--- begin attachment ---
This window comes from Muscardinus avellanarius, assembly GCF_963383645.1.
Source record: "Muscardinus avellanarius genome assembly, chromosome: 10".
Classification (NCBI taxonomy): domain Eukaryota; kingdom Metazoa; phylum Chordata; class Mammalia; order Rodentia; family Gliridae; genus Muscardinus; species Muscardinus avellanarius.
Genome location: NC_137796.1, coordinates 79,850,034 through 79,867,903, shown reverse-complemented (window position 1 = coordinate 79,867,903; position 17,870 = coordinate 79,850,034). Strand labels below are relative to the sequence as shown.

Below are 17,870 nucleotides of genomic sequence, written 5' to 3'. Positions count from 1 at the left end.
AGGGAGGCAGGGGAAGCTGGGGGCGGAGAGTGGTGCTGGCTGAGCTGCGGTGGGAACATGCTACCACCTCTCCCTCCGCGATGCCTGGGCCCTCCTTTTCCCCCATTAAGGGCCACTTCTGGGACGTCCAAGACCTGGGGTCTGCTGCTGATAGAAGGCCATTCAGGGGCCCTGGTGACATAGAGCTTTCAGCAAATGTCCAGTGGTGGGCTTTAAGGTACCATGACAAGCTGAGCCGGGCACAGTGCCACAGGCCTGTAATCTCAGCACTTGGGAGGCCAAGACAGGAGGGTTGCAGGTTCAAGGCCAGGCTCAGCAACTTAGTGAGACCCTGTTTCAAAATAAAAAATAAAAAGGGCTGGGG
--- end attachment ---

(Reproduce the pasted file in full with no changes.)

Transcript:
This window comes from Muscardinus avellanarius, assembly GCF_963383645.1.
Source record: "Muscardinus avellanarius genome assembly, chromosome: 10".
Classification (NCBI taxonomy): domain Eukaryota; kingdom Metazoa; phylum Chordata; class Mammalia; order Rodentia; family Gliridae; genus Muscardinus; species Muscardinus avellanarius.
Genome location: NC_137796.1, coordinates 79,850,034 through 79,867,903, shown reverse-complemented (window position 1 = coordinate 79,867,903; position 17,870 = coordinate 79,850,034). Strand labels below are relative to the sequence as shown.

Below are 17,870 nucleotides of genomic sequence, written 5' to 3'. Positions count from 1 at the left end.
AGGGAGGCAGGGGAAGCTGGGGGCGGAGAGTGGTGCTGGCTGAGCTGCGGTGGGAACATGCTACCACCTCTCCCTCCGCGATGCCTGGGCCCTCCTTTTCCCCCATTAAGGGCCACTTCTGGGACGTCCAAGACCTGGGGTCTGCTGCTGATAGAAGGCCATTCAGGGGCCCTGGTGACATAGAGCTTTCAGCAAATGTCCAGTGGTGGGCTTTAAGGTACCATGACAAGCTGAGCCGGGCACAGTGCCACAGGCCTGTAATCTCAGCACTTGGGAGGCCAAGACAGGAGGGTTGCAGGTTCAAGGCCAGGCTCAGCAACTTAGTGAGACCCTGTTTCAAAATAAAAAATAAAAAGGGCTGGGG